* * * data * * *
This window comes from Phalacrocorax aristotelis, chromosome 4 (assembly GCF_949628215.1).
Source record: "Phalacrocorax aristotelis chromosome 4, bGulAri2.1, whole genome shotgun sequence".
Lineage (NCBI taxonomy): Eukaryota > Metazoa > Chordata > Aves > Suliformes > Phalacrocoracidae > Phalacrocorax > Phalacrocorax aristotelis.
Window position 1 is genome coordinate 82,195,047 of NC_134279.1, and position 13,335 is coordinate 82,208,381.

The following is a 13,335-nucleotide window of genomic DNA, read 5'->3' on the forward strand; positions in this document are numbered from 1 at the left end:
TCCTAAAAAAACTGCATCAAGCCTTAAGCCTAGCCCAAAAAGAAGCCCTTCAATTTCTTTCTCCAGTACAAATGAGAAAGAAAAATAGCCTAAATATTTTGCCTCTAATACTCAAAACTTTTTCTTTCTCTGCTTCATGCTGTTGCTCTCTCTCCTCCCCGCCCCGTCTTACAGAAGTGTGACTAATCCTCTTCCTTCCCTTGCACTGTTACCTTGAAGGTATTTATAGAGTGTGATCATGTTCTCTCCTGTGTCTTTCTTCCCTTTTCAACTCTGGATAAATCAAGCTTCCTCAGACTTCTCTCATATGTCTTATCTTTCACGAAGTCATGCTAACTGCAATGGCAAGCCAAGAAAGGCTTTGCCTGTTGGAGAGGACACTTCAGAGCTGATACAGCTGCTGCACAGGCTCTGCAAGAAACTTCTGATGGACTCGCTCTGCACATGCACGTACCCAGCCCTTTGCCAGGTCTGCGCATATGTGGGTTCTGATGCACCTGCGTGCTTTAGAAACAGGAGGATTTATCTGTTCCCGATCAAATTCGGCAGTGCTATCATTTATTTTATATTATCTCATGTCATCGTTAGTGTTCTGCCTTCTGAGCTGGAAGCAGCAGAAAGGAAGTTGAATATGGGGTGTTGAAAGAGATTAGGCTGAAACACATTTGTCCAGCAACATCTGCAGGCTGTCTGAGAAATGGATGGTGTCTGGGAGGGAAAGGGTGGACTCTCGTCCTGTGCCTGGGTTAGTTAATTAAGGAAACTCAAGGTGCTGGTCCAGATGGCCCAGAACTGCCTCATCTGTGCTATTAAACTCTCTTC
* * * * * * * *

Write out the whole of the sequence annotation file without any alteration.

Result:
This window comes from Phalacrocorax aristotelis, chromosome 4 (assembly GCF_949628215.1).
Source record: "Phalacrocorax aristotelis chromosome 4, bGulAri2.1, whole genome shotgun sequence".
Lineage (NCBI taxonomy): Eukaryota > Metazoa > Chordata > Aves > Suliformes > Phalacrocoracidae > Phalacrocorax > Phalacrocorax aristotelis.
Window position 1 is genome coordinate 82,195,047 of NC_134279.1, and position 13,335 is coordinate 82,208,381.

The following is a 13,335-nucleotide window of genomic DNA, read 5'->3' on the forward strand; positions in this document are numbered from 1 at the left end:
TCCTAAAAAAACTGCATCAAGCCTTAAGCCTAGCCCAAAAAGAAGCCCTTCAATTTCTTTCTCCAGTACAAATGAGAAAGAAAAATAGCCTAAATATTTTGCCTCTAATACTCAAAACTTTTTCTTTCTCTGCTTCATGCTGTTGCTCTCTCTCCTCCCCGCCCCGTCTTACAGAAGTGTGACTAATCCTCTTCCTTCCCTTGCACTGTTACCTTGAAGGTATTTATAGAGTGTGATCATGTTCTCTCCTGTGTCTTTCTTCCCTTTTCAACTCTGGATAAATCAAGCTTCCTCAGACTTCTCTCATATGTCTTATCTTTCACGAAGTCATGCTAACTGCAATGGCAAGCCAAGAAAGGCTTTGCCTGTTGGAGAGGACACTTCAGAGCTGATACAGCTGCTGCACAGGCTCTGCAAGAAACTTCTGATGGACTCGCTCTGCACATGCACGTACCCAGCCCTTTGCCAGGTCTGCGCATATGTGGGTTCTGATGCACCTGCGTGCTTTAGAAACAGGAGGATTTATCTGTTCCCGATCAAATTCGGCAGTGCTATCATTTATTTTATATTATCTCATGTCATCGTTAGTGTTCTGCCTTCTGAGCTGGAAGCAGCAGAAAGGAAGTTGAATATGGGGTGTTGAAAGAGATTAGGCTGAAACACATTTGTCCAGCAACATCTGCAGGCTGTCTGAGAAATGGATGGTGTCTGGGAGGGAAAGGGTGGACTCTCGTCCTGTGCCTGGGTTAGTTAATTAAGGAAACTCAAGGTGCTGGTCCAGATGGCCCAGAACTGCCTCATCTGTGCTATTAAACTCTCTTC